What kind of trail network do you want in Western Loudoun?
This fall you are going to be able to tell Loudoun County exactly what features you would like.
For years Loudoun County residents have been talking about a network of trails and linear parks throughout the entire county. As early as September 1994 the County Board of Supervisors formally adopted County Greenways and Trails Policies.
Of course, in Loudoun we already have many wonderful trails including the 45-mile W&OD from Purcellville to Arlington County; eleven miles of trails at Claude Moore Park; The Appalachian Trail through FBRM’s region from Harper’s Ferry to Shenandoah National Park at Front Royal. Currently the Parks, Recreation and Community Services (PRCS) Department is developing a recreational trail along Goose Creek linking Potomac Heritage National Scenic Trail (PHNST) and other Loudoun County Parks
Despite these amenities, Loudoun has relatively little county-owned parkland and only 87 miles of hiking trails. That falls short of the county’s own suggested standard of 0.65 miles per 1,000 residents, or about 260 miles for about 400,000 residents.
In 2018, the Loudoun County Preservation and Conservation Coalition (LCPCC) – of which Friends of the Blue Ridge Mountains is a member — adapted The Emerald Ribbons concept for a countywide interconnected system of linear parks and trails, built along streams and other natural corridors and going through all districts of the County. The concept – including a detailed map prepared by the Piedmont Environmental Council (PEC) — was presented to numerous community and conservation organizations and to the County Board of Supervisors. The concept has been widely embraced and is included in the newly adopted Loudoun Comprehensive plan.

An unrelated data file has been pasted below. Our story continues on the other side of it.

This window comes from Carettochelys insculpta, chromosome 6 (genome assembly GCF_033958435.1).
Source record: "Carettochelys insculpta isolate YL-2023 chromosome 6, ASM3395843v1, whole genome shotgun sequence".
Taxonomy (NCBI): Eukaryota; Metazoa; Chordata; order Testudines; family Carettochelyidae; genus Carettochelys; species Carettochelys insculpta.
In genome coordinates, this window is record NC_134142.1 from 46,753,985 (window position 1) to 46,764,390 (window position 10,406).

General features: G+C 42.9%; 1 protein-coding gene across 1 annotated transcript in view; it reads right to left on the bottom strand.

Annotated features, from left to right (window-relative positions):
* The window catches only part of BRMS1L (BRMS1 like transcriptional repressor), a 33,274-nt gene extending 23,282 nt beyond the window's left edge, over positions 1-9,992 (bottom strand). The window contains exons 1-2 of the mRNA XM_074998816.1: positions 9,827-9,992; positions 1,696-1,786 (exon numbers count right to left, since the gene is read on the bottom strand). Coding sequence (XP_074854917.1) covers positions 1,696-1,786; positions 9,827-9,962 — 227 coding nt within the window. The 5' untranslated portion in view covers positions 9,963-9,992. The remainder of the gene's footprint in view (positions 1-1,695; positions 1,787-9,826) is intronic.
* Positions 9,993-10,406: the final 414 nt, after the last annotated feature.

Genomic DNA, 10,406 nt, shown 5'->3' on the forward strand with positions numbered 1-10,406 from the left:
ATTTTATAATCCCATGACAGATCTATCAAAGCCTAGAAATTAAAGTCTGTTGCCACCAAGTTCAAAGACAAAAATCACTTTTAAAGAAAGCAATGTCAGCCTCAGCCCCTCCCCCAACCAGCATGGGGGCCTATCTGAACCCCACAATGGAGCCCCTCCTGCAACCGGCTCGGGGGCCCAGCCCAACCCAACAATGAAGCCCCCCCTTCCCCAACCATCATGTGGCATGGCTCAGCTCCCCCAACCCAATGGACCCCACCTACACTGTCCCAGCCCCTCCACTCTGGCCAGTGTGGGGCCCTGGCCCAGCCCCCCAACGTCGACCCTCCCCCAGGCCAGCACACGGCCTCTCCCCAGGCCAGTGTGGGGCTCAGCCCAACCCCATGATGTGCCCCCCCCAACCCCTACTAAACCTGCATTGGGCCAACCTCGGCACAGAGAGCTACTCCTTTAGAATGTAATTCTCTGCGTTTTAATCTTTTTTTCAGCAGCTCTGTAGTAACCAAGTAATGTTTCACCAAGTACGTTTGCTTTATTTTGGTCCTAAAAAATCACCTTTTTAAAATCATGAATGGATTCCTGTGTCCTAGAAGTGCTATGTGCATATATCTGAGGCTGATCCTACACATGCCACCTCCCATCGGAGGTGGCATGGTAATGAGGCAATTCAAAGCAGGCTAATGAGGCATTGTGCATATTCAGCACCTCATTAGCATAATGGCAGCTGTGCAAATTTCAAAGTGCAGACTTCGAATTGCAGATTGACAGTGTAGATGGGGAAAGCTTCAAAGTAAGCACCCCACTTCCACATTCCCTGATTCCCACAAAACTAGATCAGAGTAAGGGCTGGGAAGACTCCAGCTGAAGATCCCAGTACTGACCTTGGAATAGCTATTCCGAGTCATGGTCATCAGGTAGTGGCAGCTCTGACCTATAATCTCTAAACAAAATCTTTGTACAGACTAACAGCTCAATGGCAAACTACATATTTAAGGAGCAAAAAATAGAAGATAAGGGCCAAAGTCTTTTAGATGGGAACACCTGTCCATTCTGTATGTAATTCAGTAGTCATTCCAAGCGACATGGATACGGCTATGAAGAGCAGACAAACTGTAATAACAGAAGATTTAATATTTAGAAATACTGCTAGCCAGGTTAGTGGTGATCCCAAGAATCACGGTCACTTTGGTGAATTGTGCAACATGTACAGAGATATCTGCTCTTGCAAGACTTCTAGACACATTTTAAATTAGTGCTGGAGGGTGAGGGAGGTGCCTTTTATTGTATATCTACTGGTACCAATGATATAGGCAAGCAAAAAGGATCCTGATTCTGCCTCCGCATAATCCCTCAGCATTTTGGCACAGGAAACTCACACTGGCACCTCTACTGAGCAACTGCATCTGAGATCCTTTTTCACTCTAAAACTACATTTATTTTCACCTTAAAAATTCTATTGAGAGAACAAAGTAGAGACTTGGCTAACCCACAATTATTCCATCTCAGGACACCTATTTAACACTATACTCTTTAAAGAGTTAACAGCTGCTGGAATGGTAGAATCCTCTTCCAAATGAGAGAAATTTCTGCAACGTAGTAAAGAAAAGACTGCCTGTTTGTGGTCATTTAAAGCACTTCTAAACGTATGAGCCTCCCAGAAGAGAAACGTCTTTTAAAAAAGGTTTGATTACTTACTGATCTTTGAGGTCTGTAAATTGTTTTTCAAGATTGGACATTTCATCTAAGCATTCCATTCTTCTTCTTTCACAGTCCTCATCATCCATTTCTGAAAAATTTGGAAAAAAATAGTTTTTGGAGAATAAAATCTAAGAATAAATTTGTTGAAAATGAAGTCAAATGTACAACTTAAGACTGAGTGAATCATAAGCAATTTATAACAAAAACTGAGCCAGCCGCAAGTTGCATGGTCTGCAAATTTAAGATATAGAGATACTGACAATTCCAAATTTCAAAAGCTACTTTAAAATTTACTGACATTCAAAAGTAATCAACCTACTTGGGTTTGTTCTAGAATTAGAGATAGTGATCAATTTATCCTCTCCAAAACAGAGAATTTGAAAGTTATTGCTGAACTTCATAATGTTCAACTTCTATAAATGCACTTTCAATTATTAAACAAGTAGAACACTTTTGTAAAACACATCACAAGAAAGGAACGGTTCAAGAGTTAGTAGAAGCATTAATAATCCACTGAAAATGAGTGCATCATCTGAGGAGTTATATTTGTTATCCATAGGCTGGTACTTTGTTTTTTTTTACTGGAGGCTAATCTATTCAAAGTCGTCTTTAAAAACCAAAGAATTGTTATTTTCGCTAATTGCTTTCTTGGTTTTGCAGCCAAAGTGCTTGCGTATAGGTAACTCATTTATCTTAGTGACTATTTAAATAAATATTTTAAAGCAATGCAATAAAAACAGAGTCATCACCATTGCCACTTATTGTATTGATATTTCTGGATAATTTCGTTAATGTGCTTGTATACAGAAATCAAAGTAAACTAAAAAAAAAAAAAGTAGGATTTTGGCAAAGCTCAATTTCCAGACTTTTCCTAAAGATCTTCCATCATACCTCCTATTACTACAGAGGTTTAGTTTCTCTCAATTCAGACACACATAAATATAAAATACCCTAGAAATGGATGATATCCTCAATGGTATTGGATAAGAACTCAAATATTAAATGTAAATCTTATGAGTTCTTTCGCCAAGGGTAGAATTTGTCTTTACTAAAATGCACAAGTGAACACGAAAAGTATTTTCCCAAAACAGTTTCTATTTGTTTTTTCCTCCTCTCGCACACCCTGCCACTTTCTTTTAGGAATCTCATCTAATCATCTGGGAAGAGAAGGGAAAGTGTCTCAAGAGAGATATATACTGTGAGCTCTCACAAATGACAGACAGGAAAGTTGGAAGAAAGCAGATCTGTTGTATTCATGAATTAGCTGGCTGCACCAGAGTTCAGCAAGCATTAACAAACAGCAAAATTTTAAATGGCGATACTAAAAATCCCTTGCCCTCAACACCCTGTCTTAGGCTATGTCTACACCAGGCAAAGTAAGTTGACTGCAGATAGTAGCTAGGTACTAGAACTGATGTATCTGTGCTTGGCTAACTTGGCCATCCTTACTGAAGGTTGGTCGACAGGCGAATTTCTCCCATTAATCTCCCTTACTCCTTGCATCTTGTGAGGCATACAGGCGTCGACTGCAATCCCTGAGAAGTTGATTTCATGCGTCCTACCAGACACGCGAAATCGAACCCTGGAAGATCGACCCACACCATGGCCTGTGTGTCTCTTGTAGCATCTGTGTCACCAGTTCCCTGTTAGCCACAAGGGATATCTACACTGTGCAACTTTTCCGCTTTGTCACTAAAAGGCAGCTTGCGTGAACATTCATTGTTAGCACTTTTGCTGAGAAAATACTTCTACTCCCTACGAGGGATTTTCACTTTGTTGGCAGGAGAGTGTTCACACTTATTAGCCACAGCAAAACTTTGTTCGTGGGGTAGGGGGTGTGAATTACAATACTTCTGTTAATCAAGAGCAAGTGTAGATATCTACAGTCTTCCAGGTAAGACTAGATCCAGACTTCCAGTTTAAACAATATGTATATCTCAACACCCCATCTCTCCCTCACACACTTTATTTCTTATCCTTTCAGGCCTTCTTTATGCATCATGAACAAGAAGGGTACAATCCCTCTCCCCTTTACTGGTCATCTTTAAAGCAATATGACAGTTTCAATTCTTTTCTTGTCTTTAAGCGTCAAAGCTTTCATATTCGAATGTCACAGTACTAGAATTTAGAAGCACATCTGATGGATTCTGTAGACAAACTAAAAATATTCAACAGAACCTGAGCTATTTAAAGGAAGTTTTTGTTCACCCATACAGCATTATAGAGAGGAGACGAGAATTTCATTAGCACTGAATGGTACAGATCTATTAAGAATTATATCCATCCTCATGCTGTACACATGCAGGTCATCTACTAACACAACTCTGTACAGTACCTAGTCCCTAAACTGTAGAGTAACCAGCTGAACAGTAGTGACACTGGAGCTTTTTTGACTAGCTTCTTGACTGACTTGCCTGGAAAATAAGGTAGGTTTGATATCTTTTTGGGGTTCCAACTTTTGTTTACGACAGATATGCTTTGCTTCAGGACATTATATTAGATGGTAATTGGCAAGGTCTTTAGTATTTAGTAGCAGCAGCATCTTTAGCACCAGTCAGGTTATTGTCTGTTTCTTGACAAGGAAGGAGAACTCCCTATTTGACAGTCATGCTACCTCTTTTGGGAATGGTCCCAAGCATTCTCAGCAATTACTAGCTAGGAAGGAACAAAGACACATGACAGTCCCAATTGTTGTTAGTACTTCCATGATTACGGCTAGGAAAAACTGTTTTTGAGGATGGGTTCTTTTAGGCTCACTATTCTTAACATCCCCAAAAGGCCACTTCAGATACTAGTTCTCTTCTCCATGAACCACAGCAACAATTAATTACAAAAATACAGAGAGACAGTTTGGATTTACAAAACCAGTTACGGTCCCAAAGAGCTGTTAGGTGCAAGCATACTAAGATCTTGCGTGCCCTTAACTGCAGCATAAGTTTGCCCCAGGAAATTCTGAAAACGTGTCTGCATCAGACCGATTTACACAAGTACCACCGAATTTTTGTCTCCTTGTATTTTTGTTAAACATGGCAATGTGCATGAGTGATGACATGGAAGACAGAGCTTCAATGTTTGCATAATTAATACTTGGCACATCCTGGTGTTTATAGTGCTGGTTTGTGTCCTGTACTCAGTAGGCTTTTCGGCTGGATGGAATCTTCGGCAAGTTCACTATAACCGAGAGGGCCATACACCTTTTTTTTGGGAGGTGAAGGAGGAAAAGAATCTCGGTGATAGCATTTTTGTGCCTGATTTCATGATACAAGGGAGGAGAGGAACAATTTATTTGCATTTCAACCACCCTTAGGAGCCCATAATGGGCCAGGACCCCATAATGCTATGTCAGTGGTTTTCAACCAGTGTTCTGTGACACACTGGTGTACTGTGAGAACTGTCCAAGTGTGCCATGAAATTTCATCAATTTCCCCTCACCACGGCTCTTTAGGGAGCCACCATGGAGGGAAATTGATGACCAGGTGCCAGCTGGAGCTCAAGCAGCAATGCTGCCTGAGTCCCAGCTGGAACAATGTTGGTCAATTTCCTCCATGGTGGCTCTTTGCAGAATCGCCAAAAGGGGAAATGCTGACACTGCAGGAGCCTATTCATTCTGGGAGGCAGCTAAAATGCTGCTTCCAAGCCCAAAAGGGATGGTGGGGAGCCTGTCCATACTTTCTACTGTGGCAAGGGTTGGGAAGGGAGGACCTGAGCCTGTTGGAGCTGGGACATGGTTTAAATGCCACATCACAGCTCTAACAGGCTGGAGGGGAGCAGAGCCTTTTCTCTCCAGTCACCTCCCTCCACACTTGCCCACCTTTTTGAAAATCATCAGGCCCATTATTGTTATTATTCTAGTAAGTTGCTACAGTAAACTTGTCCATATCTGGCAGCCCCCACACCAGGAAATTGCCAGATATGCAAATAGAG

The County has now taken the first steps to move beyond concept to implementation. It is in the process of awarding a $350,000 contract to a consulting firm to develop detailed feasibility plans.
The consultant’s report must address a number of issues including: describing in detail the key features of the trail network; the program and techniques for building it; how the project can be managed and how the trails will be managed; the timetable and financing plan.
As currently envisioned, the project will not take any land by eminent domain, instead relying on voluntary donations from private owners and corporations. Many of the potential trail areas are on land where it is not generally legal to develop such as along streams and in floodplains.
In a separate but related effort, the Loudoun County Rural Economic Development Council (REDC) is considering ways to encourage home builders to include trail development as part of their cluster design.
For Friends of the Blue Ridge Mountains one of the most immediate components of the consultant’s work program will be to conduct a number of public input sessions in which individuals and community groups will be invited to describe exactly what they would like to see in a trail network.
Would you like to be able to ride your bike directly from Lucketts to the W&OD? What about riding your horse to all of Loudoun’s historic villages? Should walking, biking and equestrian trails be separated? Do you as a landowner have concerns about trails adjacent to your property? How can/should those concerns be dealt with? Would you like to see trail designs suitable for backpacking and connecting directly with the Appalachian Trail? What about a walking or biking tour of Loudoun’s wonderful vineyards? Is that appealing? How can a trail network benefit your business?
Over the coming months you are going to be invited to share your thoughts on these and any other trail related issues that are on your mind with the consultants and with the County staff.
The exact format and timing of those community input sessions has not yet been determined and of course will depend in part on health conditions over the next twelve months.
However, please know this is an issue that Friends of the Blue Ridge Mountainsis going to follow closely and we will make sure you have all the relevant information to participate in the trail planning process.
Thank you to Dr. Kelly Foltman (DVM) who provided considerable background for this article. Dr. Foltman is the Vice Chair of the Parks and Recreation Open Space Committee and directly involved in reviewing the consultant proposals. Dr. Foltman is also vice-chair of the Loudoun County Rural Economic Development Council (REDC).